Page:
When saying ê and ô in Vietnamese, however, you mustn't move your tongue like this. Start saying the “ay” or “oe” sounds, but only say the first part; keep your tongue still.
“K” vs “c”, “G” vs “Gh”, and “Ng” vs “Ngh”
“K” and “c” sound the same in Vietnamese. How do you know which one to write? The rule is very simple:
- Before an i, y, e, or ê, write “k” – as in kem (cream)
- Before any other letter write “c” – as in có (to have)
Similarly, “g” and “gh” are pronounced the same, as are “ng” and “ngh”. The rules are the same for both pairs, and only slightly different from the k/c rule:
- Before an i, e, or ê, write “ngh” or “gh” – as in nghe (“to hear”) or ghe (“to hit”)
- Before any other letter write “ng” or “g” – as in Nga (“Russia”) or gái (“girl”).
Two of the most tricky sounds in Vietnamese are the “b” and “đ” consonants. (Remember that “d” in Vietnamese, without the line through it, is nothing like an English “d”.)
“B” and “đ” aren't like the English “b” and “d” (although if you pronounce them in that way, you'll probably be understood). Instead, they're what's known as implosive consonants.
What does that mean? Well, according to Wikipedia:
Implosive consonants are a group of stop consonants … with a mixed glottalic ingressive and pulmonic egressive airstream mechanism. That is, the airstream is controlled by moving the glottis downward in addition to expelling air from the lungs.
Get it? I thought not. It's hard to explain. But you can start by listening to these clips to get an idea of what the “b” and “đ” sound like:
The best way I have found to describe the Vietnamese “b” and “đ” is this: say a regular “b” or “d”, but as if you're breathing in rather than out.
That's not a physiologically accurate description of what's happening, but it's kind of what it feels like.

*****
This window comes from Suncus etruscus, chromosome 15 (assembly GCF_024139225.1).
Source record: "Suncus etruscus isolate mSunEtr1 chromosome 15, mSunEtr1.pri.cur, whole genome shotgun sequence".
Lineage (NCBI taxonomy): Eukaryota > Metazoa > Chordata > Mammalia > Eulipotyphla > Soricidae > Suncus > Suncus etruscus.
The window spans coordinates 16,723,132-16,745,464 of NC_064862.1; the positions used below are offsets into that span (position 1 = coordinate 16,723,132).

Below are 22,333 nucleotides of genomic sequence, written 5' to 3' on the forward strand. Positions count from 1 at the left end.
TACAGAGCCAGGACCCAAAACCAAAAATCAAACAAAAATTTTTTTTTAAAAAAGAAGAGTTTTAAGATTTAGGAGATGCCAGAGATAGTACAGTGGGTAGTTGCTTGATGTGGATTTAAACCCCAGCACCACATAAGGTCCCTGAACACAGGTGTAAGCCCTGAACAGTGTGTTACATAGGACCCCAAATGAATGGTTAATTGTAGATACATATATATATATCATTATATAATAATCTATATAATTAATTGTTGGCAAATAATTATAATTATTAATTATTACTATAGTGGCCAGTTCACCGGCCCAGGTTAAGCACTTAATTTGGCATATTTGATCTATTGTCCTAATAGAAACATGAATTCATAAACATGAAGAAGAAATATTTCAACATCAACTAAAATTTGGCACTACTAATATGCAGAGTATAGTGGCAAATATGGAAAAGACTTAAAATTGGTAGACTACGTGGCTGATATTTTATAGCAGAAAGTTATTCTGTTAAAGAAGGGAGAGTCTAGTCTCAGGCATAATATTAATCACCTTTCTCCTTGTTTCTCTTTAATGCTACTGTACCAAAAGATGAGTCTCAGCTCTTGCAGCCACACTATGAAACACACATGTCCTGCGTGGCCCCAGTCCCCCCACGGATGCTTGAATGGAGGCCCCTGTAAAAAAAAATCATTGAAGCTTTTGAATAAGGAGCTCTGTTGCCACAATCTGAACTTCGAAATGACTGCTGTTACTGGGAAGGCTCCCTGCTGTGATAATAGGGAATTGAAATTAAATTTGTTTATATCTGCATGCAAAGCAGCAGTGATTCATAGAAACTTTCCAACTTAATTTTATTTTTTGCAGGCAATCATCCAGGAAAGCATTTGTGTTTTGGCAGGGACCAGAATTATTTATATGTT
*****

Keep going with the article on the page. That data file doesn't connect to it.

For a more detailed description of implosives (and other unusual sounds, including some that aren't found in Vietnamese), try this video.
The Difference Between ‘t' and ‘th' in Vietnamese
Another tricky thing for English learners of Vietnamese is the difference between the “t” and “th” sounds.
If you want to get a deep understanding, I suggest looking up the linguistic concept of “aspirated vs. unaspirated consonants”. I wrote a little about this in my article on the International Phonetic Alphabet.
For now, here's the basic idea: the Vietnamese t is pronounced a bit “harder” than an English “t”. By that I mean that it's less “airy”; sort of halfway between an English “t” and English “d”.
The Vietnamese th, on the other hand, is much “softer”. (In linguistic terms, it's aspirated.) Say the “t” sound, but with a bit more air behind it than you would for an English “t”.
One way to think about the Vietnamese “th” is to pronounce it like it's spelled. I don't mean pronounce it like an English “th”, which is something completely different – I mean “pronounce it like an English “t”, followed immediately by an English “h”.
Listen to native speakers, keep practicing, and you should pick up the difference fairly quickly.
Closing Your Mouth/Puffing Out Your Cheeks
There's one last thing to note. When you talk with Vietnamese people, you'll notice they sometimes puff out their cheeks when they speak. You'll notice this, for example, with the word không, which means “no”.
This happens with words that end in -ong, -ông, or -ung. The “ng” is still pronounced, but you simultaneously close your lips and make an “m” sound, too. So the full pronunciation of không is something like “kh – ô – ng – m”.
As for why the Vietnamese tend to puff out their cheeks in an exaggerated manner when they pronounce this sound, I have no idea. But do it yourself if you want to seem more convincing as a Vietnamese speaker.
You Can Learn the Vietnamese Alphabet!
This covers the basics of Vietnamese spelling and pronunciation — although, as we've seen, things really aren't that basic! There's a lot to take in.
However, if you work hard at it, I promise it'll pay off. In fact, as someone who has lived in Vietnam, I can tell you this: it's amazing how little Vietnamese you need to learn for the locals to be extremely impressed. So few người nước ngoài (foreigners) in Vietnam bother to learn any of the language at all that if you can even say (and pronounce) the absolute basics, Vietnamese people will treat you like a linguistic genius.
So I hope that the above guide is a useful starting point. Have fun as you learn the Vietnamese alphabet!